Some of the most vivid images of 1940s and '50s Americana are located inside soda shops or ice cream parlors. Just picture it...girls in long poodle skirts and ponytails sitting at the counter on red vinyl stools, laughing with friends over a frothy root beer fl oat. There are huge glass jars fi lled with brightly colored candies and clean-cut, well-shaven men in long white aprons waiting to take your order. Finally, the scene wouldn't be complete without the ubiquitous "perfect" couple sipping from the same strawberry shake, smiling over their straws with eyes for no one but each other.
Even though I was born in the early '70s, I can still remember shops like this, minus the skirts and tails, mind you. I distinctly recall a place near San Francisco called Shaw's Candy & Ice Cream, where my mom would take us for a special day of cherry sodas and massive jawbreakers that were bigger than a softball and took months (and a hammer) to fi nish. Although it seems places like this no longer exist, there are a few spots around town where you can savor a shake, sip on a house-made soda or slurp down a wicked root beer float.
The fi rst places that come to mind would have to be Jeri Nims Soda Shop and The American Sector restaurant inside the World War II Museum. Located in the Warehouse District on Magazine Street, the World War II Museum is the perfect place to not only honor our country's veterans, but to appreciate the nostalgia of what seemed like a simpler time. Stop into The Soda Shop for a pineapple soda or Creole cream cheese shake whipped up using house-made ice cream. Or, you could enjoy a long lunch at The American Sector and sweeten the deal with a Bananas Foster shake before enjoying a show at the Stage Door Canteen.
Over in the French Quarter, you can get as close to the '50s experience as you can possibly get inside Chef Scott Boswell's Stanley Restaurant. Located on the corner of Jackson Square, Stanley is a "soda shop" extraordinaire, with the fabled marble counter top lined with shining steel-rimmed stools and black & white tiled fl oors. Along with a delectable breakfast and lunch menu, Stanley features Italian sodas, milkshakes, and even ice cream sodas with your choice of fl avors. How about strawberry ice cream with watermelon soda, or a blueberry cheesecake shake topped with whipped cream and a cherry?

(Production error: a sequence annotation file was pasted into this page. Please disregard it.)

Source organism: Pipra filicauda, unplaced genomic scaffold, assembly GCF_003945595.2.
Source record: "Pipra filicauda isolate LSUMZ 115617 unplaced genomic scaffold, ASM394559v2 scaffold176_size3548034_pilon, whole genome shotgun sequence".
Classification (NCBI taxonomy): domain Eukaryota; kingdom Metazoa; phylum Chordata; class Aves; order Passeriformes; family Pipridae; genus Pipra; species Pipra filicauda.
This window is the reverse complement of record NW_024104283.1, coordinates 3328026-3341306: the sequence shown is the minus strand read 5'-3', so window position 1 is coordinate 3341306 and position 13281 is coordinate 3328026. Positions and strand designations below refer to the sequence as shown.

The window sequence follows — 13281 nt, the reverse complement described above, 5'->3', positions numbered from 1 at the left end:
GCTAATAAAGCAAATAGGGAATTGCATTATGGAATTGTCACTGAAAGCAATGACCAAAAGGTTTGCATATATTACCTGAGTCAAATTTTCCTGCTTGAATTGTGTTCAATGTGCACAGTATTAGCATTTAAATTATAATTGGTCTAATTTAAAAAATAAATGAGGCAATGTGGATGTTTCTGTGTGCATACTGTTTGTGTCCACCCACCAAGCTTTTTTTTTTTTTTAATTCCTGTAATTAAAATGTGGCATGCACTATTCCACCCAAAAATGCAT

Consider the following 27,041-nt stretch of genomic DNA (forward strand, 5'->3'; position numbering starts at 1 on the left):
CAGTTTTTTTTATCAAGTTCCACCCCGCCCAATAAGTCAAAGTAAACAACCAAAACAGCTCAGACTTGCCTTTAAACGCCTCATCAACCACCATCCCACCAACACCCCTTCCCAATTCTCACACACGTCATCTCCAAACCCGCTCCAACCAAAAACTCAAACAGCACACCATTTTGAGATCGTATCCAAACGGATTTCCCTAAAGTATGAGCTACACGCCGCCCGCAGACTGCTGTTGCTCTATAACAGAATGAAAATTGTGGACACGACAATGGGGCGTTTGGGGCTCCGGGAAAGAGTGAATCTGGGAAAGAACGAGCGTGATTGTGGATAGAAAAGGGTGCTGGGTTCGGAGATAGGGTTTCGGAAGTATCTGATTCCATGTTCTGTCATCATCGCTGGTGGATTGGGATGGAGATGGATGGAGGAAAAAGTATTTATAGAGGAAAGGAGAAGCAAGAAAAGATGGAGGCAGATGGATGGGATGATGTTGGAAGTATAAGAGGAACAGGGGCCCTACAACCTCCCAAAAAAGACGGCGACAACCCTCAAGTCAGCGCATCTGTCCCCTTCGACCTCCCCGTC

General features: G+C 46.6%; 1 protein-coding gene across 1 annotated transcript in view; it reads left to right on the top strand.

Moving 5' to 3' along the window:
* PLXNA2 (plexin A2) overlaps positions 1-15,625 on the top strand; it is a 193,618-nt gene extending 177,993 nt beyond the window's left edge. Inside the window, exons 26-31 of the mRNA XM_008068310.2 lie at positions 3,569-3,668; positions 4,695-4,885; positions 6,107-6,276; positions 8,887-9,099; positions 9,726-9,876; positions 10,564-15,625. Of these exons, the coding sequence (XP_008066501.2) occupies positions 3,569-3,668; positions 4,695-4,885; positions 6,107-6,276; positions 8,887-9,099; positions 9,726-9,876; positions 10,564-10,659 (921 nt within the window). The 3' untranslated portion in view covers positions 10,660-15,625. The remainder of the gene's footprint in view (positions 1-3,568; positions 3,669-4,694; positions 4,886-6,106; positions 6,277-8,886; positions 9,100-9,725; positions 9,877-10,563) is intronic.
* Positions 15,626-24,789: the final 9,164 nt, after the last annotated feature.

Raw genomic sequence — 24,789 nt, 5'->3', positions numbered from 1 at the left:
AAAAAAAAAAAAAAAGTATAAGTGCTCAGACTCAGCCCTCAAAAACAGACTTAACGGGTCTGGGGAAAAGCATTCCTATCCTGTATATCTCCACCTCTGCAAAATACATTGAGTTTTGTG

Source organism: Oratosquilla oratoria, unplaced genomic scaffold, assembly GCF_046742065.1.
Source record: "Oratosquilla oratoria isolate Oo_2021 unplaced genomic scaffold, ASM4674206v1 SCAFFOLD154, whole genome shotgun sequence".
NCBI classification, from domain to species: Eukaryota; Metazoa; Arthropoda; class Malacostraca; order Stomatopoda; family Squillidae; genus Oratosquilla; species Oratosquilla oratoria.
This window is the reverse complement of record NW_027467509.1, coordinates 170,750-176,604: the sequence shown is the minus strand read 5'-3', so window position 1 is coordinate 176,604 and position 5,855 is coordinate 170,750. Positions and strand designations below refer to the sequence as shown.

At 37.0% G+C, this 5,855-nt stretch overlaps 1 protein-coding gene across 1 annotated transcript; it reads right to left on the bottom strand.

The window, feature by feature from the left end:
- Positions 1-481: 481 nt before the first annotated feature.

When you think of where you can get a great shake, burger joints are where you'd naturally look fi rst, and why not? Phil's Grill, found in both Harahan and Metairie, not only serves up a juicy bison burger, they offer creamy milkshakes made with ice cream from (where else?) New Orleans Ice Cream Co. After stuffi ng yourself silly with a "Philet" burger piled high with sauteed mushrooms, thick-sliced bacon and a fried egg, go ahead and fi nish the job with one of their handcrafted shakes, with fl avors ranging from vanilla to s'mores. Or, be a "Big Kid" and add a shot of Bailey's, Kahlua or Chambord.
Over on Oak Street, Tru Burger is another cool spot to fi nd creamy shakes and malts to satisfy your most severe sweet craving. Chef Aaron Burgau's burger haven always offers vanilla, chocolate or strawberry shakes and malts, but it's not unusual to pop in and fi nd something completely new on the menu. Wash down a "Truth" burger featuring thinly fried onion rings, Swiss cheese and "tru sauce" with a coconut or mocha milkshake; widemouth straw always included.
Move the focus from shakes to fl oats, and you'll have to head back down to the French Quarter to Sylvain. This small restaurant with classic New Orleans décor opened only a few years ago in a structure that was built in the late 1700s and once housed a notorious Storyville madam, Aunt Rose Arnold. Although the menu offers "elevated" dishes like veal sweetbreads and pan-roasted scallops, you can bring it all back down to earth with a Sylvain Float for dessert, featuring Abita Root Beer, caramel ice cream and ginger crisps.